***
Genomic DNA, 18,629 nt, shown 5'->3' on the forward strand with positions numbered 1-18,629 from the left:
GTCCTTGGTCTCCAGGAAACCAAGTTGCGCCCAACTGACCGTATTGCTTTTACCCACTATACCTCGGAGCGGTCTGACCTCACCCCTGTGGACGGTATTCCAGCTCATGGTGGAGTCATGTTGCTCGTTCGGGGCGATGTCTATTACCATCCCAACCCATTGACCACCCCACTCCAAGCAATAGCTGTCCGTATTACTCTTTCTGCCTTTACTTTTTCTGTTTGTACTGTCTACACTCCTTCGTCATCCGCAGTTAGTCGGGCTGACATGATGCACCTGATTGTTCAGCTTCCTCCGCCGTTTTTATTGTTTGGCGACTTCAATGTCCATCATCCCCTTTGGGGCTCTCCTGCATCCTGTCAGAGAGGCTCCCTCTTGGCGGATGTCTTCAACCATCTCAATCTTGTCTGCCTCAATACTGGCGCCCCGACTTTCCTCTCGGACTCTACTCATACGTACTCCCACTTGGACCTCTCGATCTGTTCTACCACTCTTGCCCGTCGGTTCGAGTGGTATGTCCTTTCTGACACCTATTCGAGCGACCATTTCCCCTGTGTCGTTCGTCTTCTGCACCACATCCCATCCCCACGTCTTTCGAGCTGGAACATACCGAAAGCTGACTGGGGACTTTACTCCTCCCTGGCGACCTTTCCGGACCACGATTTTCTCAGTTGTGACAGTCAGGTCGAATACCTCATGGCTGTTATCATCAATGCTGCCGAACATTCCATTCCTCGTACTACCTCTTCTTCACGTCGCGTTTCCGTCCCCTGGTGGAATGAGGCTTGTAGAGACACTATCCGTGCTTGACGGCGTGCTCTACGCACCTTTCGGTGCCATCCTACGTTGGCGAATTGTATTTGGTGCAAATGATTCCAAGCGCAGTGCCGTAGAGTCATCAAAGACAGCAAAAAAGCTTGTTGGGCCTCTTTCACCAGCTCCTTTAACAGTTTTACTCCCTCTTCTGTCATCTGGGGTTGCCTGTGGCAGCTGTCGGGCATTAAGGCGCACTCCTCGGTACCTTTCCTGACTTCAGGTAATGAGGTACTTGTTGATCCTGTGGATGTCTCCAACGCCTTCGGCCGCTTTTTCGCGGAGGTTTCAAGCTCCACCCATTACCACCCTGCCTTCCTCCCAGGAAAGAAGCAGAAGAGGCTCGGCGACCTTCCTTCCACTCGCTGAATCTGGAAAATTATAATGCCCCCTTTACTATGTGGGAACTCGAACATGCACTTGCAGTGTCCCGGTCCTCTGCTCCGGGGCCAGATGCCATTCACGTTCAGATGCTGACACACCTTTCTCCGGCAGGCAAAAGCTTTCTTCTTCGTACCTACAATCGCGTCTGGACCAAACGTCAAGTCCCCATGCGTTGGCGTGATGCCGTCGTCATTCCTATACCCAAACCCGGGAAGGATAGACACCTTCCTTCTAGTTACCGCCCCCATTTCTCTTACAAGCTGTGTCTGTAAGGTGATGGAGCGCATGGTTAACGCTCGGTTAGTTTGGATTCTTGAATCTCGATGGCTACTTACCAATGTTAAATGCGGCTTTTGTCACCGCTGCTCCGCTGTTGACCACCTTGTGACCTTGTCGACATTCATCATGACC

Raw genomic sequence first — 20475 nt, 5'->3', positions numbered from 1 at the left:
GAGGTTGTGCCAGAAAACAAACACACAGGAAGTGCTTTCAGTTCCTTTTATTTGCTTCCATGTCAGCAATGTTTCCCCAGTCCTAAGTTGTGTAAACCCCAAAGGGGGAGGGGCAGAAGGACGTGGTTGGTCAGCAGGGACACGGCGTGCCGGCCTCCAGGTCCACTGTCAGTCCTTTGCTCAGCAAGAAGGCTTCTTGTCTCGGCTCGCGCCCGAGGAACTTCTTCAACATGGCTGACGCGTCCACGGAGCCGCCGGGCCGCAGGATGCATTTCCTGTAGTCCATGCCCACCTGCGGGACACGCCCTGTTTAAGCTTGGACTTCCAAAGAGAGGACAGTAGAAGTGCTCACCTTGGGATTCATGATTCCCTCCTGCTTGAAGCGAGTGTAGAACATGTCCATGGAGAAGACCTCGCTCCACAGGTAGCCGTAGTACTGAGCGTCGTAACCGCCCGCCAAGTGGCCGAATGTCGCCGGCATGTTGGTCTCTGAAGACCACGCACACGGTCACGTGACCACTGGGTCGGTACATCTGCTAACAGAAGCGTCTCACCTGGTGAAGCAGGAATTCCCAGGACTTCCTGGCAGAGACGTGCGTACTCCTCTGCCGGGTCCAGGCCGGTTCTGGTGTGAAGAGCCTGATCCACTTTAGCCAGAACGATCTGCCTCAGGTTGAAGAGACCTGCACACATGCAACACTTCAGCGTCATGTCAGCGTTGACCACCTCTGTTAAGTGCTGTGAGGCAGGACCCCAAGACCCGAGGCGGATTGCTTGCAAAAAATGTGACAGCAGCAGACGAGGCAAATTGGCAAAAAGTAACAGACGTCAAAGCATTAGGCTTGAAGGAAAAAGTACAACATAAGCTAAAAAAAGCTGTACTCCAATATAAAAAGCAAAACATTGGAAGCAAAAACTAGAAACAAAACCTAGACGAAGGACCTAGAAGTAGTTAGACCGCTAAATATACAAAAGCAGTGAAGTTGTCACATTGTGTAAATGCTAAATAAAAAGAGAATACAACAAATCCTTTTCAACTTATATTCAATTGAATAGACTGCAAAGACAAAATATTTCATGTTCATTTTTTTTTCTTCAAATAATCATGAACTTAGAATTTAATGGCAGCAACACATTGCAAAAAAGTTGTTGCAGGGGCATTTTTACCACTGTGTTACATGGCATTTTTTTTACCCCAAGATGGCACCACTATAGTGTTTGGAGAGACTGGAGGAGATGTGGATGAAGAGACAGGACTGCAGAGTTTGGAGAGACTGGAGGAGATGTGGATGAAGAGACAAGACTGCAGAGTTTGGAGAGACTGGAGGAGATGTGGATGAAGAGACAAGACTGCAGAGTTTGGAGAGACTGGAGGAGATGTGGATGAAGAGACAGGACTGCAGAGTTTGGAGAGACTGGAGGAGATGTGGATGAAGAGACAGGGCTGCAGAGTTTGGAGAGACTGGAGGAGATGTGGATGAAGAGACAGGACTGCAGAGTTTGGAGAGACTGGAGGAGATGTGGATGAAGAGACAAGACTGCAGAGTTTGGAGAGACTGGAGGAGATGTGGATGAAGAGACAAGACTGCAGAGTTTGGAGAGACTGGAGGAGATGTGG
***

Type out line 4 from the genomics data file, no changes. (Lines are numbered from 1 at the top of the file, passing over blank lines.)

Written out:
GAGGTTGTGCCAGAAAACAAACACACAGGAAGTGCTTTCAGTTCCTTTTATTTGCTTCCATGTCAGCAATGTTTCCCCAGTCCTAAGTTGTGTAAACCCCAAAGGGGGAGGGGCAGAAGGACGTGGTTGGTCAGCAGGGACACGGCGTGCCGGCCTCCAGGTCCACTGTCAGTCCTTTGCTCAGCAAGAAGGCTTCTTGTCTCGGCTCGCGCCCGAGGAACTTCTTCAACATGGCTGACGCGTCCACGGAGCCGCCGGGCCGCAGGATGCATTTCCTGTAGTCCATGCCCACCTGCGGGACACGCCCTGTTTAAGCTTGGACTTCCAAAGAGAGGACAGTAGAAGTGCTCACCTTGGGATTCATGATTCCCTCCTGCTTGAAGCGAGTGTAGAACATGTCCATGGAGAAGACCTCGCTCCACAGGTAGCCGTAGTACTGAGCGTCGTAACCGCCCGCCAAGTGGCCGAATGTCGCCGGCATGTTGGTCTCTGAAGACCACGCACACGGTCACGTGACCACTGGGTCGGTACATCTGCTAACAGAAGCGTCTCACCTGGTGAAGCAGGAATTCCCAGGACTTCCTGGCAGAGACGTGCGTACTCCTCTGCCGGGTCCAGGCCGGTTCTGGTGTGAAGAGCCTGATCCACTTTAGCCAGAACGATCTGCCTCAGGTTGAAGAGACCTGCACACATGCAACACTTCAGCGTCATGTCAGCGTTGACCACCTCTGTTAAGTGCTGTGAGGCAGGACCCCAAGACCCGAGGCGGATTGCTTGCAAAAAATGTGACAGCAGCAGACGAGGCAAATTGGCAAAAAGTAACAGACGTCAAAGCATTAGGCTTGAAGGAAAAAGTACAACATAAGCTAAAAAAAGCTGTACTCCAATATAAAAAGCAAAACATTGGAAGCAAAAACTAGAAACAAAACCTAGACGAAGGACCTAGAAGTAGTTAGACCGCTAAATATACAAAAGCAGTGAAGTTGTCACATTGTGTAAATGCTAAATAAAAAGAGAATACAACAAATCCTTTTCAACTTATATTCAATTGAATAGACTGCAAAGACAAAATATTTCATGTTCATTTTTTTTTCTTCAAATAATCATGAACTTAGAATTTAATGGCAGCAACACATTGCAAAAAAGTTGTTGCAGGGGCATTTTTACCACTGTGTTACATGGCATTTTTTTTACCCCAAGATGGCACCACTATAGTGTTTGGAGAGACTGGAGGAGATGTGGATGAAGAGACAGGACTGCAGAGTTTGGAGAGACTGGAGGAGATGTGGATGAAGAGACAAGACTGCAGAGTTTGGAGAGACTGGAGGAGATGTGGATGAAGAGACAAGACTGCAGAGTTTGGAGAGACTGGAGGAGATGTGGATGAAGAGACAGGACTGCAGAGTTTGGAGAGACTGGAGGAGATGTGGATGAAGAGACAGGGCTGCAGAGTTTGGAGAGACTGGAGGAGATGTGGATGAAGAGACAGGACTGCAGAGTTTGGAGAGACTGGAGGAGATGTGGATGAAGAGACAAGACTGCAGAGTTTGGAGAGACTGGAGGAGATGTGGATGAAGAGACAAGACTGCAGAGTTTGGAGAGACTGGAGGAGATGTGG